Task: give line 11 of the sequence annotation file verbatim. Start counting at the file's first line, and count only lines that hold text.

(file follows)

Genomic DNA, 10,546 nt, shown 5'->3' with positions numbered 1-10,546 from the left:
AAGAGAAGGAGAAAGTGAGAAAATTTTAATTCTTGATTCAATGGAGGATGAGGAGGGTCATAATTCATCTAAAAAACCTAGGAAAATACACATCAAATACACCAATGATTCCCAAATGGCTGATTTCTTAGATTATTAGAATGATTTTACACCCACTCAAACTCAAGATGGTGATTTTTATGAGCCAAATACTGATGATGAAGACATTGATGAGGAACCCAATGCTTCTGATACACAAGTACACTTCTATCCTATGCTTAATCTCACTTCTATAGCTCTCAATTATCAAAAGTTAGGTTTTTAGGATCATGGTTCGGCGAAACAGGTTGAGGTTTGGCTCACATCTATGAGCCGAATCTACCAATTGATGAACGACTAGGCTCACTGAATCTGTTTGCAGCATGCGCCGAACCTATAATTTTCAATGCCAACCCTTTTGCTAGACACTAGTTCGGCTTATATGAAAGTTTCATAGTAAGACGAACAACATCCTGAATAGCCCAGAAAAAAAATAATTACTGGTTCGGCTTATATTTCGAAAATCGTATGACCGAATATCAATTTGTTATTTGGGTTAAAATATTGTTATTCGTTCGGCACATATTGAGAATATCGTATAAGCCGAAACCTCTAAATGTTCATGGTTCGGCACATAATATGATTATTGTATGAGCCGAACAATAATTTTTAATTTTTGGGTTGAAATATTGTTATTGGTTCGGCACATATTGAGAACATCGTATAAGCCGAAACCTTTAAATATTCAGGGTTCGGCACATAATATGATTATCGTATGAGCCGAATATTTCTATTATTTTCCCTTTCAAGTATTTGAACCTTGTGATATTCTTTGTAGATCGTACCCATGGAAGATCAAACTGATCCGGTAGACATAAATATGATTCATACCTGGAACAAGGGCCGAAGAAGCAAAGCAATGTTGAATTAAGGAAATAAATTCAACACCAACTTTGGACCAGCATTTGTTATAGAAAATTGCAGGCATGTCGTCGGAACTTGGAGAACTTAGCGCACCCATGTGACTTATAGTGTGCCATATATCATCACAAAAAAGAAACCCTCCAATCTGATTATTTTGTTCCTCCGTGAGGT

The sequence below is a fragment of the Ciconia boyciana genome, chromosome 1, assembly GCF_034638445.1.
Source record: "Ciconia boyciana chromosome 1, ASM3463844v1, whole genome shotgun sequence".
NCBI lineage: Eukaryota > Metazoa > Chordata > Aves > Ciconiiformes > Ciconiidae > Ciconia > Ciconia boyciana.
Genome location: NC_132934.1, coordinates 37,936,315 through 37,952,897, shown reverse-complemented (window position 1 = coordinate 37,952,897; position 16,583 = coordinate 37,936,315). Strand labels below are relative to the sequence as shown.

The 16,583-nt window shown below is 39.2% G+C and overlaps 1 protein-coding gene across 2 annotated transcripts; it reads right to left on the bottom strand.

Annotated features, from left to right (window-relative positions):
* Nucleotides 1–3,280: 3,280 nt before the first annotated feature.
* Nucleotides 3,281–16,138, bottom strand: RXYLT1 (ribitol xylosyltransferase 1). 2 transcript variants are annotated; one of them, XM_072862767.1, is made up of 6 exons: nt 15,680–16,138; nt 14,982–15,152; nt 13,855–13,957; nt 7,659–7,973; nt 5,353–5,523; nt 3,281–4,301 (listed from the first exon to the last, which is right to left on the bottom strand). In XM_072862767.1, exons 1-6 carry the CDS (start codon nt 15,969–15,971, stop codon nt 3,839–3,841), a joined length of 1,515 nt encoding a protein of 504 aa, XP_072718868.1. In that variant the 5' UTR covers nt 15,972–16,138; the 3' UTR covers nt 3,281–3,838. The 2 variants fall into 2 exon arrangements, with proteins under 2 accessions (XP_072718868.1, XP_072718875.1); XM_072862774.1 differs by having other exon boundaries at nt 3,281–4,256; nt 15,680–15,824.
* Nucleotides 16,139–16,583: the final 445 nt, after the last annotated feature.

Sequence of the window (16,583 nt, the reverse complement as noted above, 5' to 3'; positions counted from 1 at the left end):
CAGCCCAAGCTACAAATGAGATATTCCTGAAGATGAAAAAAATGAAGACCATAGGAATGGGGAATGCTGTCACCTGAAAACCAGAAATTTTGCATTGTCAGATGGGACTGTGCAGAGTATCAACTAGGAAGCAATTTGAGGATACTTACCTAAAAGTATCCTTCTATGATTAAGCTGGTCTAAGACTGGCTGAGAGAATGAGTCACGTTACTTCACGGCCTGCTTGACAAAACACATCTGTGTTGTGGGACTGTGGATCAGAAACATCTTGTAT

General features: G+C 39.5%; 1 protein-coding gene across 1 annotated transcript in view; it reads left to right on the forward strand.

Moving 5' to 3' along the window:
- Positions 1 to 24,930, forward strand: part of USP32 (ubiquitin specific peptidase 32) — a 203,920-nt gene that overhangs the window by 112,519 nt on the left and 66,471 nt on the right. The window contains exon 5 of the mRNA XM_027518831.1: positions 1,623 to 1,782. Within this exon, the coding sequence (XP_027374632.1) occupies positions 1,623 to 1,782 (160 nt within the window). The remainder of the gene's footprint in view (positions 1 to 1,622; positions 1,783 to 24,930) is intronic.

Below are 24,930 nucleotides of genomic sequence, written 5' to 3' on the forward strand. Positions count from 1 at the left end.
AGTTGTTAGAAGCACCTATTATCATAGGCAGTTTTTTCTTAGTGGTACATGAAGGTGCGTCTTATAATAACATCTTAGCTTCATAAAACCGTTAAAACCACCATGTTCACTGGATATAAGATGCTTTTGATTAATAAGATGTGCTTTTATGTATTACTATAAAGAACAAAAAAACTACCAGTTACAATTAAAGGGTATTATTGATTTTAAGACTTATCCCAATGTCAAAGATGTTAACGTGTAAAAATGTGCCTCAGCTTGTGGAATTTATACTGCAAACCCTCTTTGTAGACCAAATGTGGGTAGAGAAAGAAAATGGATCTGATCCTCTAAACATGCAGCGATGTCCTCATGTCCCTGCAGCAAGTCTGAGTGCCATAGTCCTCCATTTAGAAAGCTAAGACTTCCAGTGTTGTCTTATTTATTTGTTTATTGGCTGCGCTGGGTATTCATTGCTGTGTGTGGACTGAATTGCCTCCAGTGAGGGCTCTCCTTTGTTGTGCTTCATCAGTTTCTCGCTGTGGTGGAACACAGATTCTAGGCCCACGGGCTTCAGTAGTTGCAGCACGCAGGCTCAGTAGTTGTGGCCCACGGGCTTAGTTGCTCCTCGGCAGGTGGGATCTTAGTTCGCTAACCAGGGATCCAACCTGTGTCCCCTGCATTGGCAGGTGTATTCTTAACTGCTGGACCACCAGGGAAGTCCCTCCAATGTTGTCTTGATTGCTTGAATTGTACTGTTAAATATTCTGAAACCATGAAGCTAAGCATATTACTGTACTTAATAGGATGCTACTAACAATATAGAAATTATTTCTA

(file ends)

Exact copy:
* Nucleotides 16,139–16,583: the final 445 nt, after the last annotated feature.